BUT NO HIGHER
http://www.telegraph.co.uk/earth/main.jhtml?xml=/earth/2008/02/26/eafish126.xml
BY Charles Clover  /  26/02/2008

Fish can count, according to scientists, who have found that North
American mosquito fish have the ability to count up to four.

Previously it was known that fish could tell big shoals from small
ones, but researchers have now found that they have a limited ability
to count how many other fish are nearby.

This means that they have similar counting abilities to those observed
in apes, monkeys and dolphins and humans with very limited
mathematical ability.

Christian Agrillo, an experimental psychologist at the university of
Padua in Italy said: “We have provided the first evidence that fish
exhibit rudimentary mathematical abilities.”

Last year, he and his colleagues showed that if a female mosquito fish
is harassed by a male, she will try to avoid his attentions by seeking
solace in the largest nearby shoal; demonstrating that the fish can
tell bigger shoals from smaller ones.

The team first conducted a series of experiments to see whether a lone
mosquito fish would prefer to join a shoal of between two and four
others.

The results, published on the BBC Worldwide’s natural history site,
loveearth.com, show that females preferred to join shoals that were
larger by just one fish significantly more often – consistently
preferring shoals of four fish rather than three fish, and
consistently preferring shoals of three fish over those containing
just two.

A second series of experiments revealed the fish’s ability to process
larger numbers. The fish were not able to directly count over four,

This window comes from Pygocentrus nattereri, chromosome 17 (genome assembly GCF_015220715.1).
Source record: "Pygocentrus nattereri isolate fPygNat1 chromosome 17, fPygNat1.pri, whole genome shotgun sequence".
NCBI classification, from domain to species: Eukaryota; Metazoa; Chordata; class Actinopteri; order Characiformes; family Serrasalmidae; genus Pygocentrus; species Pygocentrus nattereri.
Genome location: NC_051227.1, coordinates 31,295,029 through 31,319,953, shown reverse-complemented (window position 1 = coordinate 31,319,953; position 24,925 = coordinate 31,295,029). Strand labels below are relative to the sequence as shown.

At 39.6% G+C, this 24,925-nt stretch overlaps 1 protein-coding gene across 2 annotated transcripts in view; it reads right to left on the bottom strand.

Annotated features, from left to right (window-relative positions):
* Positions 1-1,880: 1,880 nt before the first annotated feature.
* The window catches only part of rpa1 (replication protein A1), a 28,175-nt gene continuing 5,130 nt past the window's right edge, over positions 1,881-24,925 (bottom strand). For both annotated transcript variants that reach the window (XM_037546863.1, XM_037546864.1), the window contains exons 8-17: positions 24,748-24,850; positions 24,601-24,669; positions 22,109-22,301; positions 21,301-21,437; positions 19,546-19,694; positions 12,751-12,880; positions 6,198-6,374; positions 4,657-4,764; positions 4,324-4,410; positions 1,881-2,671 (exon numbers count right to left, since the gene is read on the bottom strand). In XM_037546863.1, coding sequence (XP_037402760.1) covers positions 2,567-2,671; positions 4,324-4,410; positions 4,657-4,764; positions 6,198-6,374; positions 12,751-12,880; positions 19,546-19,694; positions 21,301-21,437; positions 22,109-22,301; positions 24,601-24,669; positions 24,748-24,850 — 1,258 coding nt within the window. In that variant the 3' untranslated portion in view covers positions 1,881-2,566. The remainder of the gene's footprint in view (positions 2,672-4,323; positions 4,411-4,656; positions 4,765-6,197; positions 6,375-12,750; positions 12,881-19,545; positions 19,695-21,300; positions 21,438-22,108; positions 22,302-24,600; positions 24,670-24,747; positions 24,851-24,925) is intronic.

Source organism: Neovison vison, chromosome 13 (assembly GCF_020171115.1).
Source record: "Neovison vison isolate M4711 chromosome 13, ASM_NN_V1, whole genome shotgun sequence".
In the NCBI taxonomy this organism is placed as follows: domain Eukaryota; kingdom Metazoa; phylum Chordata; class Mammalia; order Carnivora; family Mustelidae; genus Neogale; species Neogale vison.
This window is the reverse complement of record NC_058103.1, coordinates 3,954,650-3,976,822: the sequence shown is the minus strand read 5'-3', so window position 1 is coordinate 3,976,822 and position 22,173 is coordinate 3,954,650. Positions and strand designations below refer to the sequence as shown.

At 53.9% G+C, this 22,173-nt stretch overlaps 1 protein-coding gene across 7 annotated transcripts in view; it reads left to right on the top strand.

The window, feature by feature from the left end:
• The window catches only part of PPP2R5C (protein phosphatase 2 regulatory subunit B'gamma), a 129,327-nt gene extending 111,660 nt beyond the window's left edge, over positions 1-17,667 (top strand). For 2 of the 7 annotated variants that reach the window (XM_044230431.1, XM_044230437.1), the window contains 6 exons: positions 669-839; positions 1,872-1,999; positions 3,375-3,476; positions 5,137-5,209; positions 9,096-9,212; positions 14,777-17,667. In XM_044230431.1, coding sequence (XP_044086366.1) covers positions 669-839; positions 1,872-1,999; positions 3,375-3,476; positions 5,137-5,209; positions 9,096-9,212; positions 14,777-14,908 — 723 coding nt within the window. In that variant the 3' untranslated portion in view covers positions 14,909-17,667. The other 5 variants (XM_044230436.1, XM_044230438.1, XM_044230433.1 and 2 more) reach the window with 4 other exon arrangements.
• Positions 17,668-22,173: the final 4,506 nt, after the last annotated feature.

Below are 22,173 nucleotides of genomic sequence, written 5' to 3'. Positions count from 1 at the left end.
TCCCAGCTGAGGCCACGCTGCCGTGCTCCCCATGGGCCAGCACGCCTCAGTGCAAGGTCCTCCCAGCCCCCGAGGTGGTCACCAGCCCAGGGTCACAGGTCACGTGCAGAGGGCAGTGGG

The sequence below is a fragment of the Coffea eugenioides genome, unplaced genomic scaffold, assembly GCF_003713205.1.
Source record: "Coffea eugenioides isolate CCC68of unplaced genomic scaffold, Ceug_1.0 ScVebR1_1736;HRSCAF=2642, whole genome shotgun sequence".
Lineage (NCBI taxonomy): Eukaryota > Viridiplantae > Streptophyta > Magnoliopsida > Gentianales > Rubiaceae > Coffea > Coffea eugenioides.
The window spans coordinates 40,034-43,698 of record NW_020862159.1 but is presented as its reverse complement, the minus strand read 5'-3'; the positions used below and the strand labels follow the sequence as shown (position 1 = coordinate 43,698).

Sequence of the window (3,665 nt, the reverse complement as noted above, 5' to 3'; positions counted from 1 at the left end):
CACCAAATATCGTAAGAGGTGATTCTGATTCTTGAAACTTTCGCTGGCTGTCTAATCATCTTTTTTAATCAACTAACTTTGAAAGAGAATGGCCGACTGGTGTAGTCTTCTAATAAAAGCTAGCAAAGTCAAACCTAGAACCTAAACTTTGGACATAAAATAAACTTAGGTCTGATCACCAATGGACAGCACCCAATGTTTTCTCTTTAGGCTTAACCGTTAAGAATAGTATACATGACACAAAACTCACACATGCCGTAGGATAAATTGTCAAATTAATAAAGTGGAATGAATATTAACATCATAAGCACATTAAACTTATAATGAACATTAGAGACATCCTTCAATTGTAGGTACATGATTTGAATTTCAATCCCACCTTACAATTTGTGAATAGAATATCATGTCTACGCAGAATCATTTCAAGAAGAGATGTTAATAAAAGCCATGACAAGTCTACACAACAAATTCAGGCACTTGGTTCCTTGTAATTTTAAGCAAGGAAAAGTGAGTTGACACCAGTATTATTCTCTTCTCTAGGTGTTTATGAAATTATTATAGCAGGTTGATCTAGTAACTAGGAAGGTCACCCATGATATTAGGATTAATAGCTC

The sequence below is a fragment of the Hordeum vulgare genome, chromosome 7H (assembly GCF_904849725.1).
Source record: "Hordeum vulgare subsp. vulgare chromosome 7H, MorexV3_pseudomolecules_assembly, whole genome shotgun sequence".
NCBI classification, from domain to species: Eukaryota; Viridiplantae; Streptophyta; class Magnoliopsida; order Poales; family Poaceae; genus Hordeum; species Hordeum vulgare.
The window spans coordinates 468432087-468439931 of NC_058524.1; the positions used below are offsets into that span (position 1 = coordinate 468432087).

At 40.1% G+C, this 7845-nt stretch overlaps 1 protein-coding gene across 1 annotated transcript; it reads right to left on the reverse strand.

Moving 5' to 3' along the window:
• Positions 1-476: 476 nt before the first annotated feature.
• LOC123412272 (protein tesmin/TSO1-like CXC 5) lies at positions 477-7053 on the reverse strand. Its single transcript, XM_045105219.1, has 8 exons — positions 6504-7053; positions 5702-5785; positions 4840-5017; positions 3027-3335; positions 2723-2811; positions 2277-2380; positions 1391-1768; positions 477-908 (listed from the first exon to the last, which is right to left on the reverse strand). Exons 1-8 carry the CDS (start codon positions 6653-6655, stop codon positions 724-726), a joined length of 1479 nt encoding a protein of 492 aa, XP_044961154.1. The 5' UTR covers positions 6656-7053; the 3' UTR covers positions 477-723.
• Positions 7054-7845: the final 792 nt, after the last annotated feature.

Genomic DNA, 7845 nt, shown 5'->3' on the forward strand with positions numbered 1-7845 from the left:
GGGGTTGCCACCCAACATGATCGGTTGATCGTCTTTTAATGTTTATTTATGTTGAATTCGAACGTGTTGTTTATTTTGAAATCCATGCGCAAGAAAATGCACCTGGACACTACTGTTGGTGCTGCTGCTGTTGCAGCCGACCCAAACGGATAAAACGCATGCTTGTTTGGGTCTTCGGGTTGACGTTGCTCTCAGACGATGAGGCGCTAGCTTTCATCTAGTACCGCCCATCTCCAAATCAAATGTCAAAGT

but they were able to distinguish between larger numbers if they
differed by a ratio of 2:1.

For example, the fish could distinguish between a shoal of 16,
compared to a shoal of eight others. But they could not tell the
difference between a shoal of 12 compared to a shoal of eight, a ratio
of 3:2. This demonstrates that fish are able to visually estimate
larger numbers – but not very accurately.

Prof Angelo Bisazza, who led the latest research, said that fishes’
numerical abilities were actually on a par with the numerical
abilities of monkeys and human infants between six and 12 months old,
who were both able to visually count small numbers and less accurately
estimate larger ones.

Adult humans use a third counting mechanism, in which they verbally
count much larger numbers.

Dr Agrillo said: “The most interesting thing is that fish performance
is very similar to what is observed in adult humans who possess a very
limited vocabulary for numbers.”

For example, speakers of the Amazonian language Mundurukú lack words
for numbers beyond five. “Their limits in quantity tasks closely
resemble what we found in pre-verbal organisms such as fish!” he
added.

A variety of animals, including pigeons, parrots, raccoons, ferrets,
rats, monkeys and apes are to varying degrees capable of either
counting, adding or subtracting numbers. Most need to be trained to do
so.

Without training, adult rhesus monkeys are capable of subtracting
small numbers, and are capable of representing the number zero.

Wild lions apparently have a rudimentary ability to count. When a
pride of lions hears the roar of an approaching lion then two or three
females, rather than a lone greeter will always go out to meet the
stranger. But if two approaching lions can be heard, the resident
females send out four of their own.

Do fish count? Spontaneous discrimination of quantity in female
mosquitofish
http://lib.bioinfo.pl/pmid:18247068